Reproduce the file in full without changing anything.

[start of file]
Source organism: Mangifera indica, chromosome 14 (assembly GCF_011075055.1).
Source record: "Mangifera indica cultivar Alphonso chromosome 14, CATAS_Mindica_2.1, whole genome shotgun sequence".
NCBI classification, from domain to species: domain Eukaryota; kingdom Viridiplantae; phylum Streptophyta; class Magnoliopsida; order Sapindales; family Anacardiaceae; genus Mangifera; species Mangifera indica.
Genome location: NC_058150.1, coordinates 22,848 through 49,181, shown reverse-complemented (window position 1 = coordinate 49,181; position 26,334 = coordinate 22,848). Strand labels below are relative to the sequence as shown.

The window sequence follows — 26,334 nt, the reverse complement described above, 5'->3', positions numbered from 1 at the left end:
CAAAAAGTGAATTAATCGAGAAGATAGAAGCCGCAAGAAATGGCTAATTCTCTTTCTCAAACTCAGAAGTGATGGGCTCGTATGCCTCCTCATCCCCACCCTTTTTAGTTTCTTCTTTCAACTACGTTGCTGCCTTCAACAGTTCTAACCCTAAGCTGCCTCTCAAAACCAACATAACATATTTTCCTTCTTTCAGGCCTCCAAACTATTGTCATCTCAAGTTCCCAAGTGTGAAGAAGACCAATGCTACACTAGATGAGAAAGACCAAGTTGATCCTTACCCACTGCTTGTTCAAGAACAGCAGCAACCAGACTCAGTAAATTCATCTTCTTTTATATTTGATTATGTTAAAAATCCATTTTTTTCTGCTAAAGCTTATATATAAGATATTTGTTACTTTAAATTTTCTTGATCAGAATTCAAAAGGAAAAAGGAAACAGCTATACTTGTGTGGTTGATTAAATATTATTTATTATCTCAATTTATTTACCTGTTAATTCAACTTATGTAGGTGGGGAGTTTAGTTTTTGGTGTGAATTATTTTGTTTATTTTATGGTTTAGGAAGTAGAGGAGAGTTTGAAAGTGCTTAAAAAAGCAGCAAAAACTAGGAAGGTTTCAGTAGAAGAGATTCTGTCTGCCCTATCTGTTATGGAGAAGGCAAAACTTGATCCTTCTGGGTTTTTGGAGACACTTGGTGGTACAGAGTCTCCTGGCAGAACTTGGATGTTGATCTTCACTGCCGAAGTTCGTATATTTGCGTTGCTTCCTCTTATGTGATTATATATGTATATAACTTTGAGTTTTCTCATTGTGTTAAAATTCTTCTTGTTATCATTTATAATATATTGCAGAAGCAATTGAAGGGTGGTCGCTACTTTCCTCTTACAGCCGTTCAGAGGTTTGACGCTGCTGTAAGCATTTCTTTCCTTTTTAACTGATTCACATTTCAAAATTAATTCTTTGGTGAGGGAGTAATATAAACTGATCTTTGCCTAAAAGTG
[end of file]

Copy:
Source organism: Mangifera indica, chromosome 14 (assembly GCF_011075055.1).
Source record: "Mangifera indica cultivar Alphonso chromosome 14, CATAS_Mindica_2.1, whole genome shotgun sequence".
NCBI classification, from domain to species: domain Eukaryota; kingdom Viridiplantae; phylum Streptophyta; class Magnoliopsida; order Sapindales; family Anacardiaceae; genus Mangifera; species Mangifera indica.
Genome location: NC_058150.1, coordinates 22,848 through 49,181, shown reverse-complemented (window position 1 = coordinate 49,181; position 26,334 = coordinate 22,848). Strand labels below are relative to the sequence as shown.

The window sequence follows — 26,334 nt, the reverse complement described above, 5'->3', positions numbered from 1 at the left end:
CAAAAAGTGAATTAATCGAGAAGATAGAAGCCGCAAGAAATGGCTAATTCTCTTTCTCAAACTCAGAAGTGATGGGCTCGTATGCCTCCTCATCCCCACCCTTTTTAGTTTCTTCTTTCAACTACGTTGCTGCCTTCAACAGTTCTAACCCTAAGCTGCCTCTCAAAACCAACATAACATATTTTCCTTCTTTCAGGCCTCCAAACTATTGTCATCTCAAGTTCCCAAGTGTGAAGAAGACCAATGCTACACTAGATGAGAAAGACCAAGTTGATCCTTACCCACTGCTTGTTCAAGAACAGCAGCAACCAGACTCAGTAAATTCATCTTCTTTTATATTTGATTATGTTAAAAATCCATTTTTTTCTGCTAAAGCTTATATATAAGATATTTGTTACTTTAAATTTTCTTGATCAGAATTCAAAAGGAAAAAGGAAACAGCTATACTTGTGTGGTTGATTAAATATTATTTATTATCTCAATTTATTTACCTGTTAATTCAACTTATGTAGGTGGGGAGTTTAGTTTTTGGTGTGAATTATTTTGTTTATTTTATGGTTTAGGAAGTAGAGGAGAGTTTGAAAGTGCTTAAAAAAGCAGCAAAAACTAGGAAGGTTTCAGTAGAAGAGATTCTGTCTGCCCTATCTGTTATGGAGAAGGCAAAACTTGATCCTTCTGGGTTTTTGGAGACACTTGGTGGTACAGAGTCTCCTGGCAGAACTTGGATGTTGATCTTCACTGCCGAAGTTCGTATATTTGCGTTGCTTCCTCTTATGTGATTATATATGTATATAACTTTGAGTTTTCTCATTGTGTTAAAATTCTTCTTGTTATCATTTATAATATATTGCAGAAGCAATTGAAGGGTGGTCGCTACTTTCCTCTTACAGCCGTTCAGAGGTTTGACGCTGCTGTAAGCATTTCTTTCCTTTTTAACTGATTCACATTTCAAAATTAATTCTTTGGTGAGGGAGTAATATAAACTGATCTTTGCCTAAAAGTG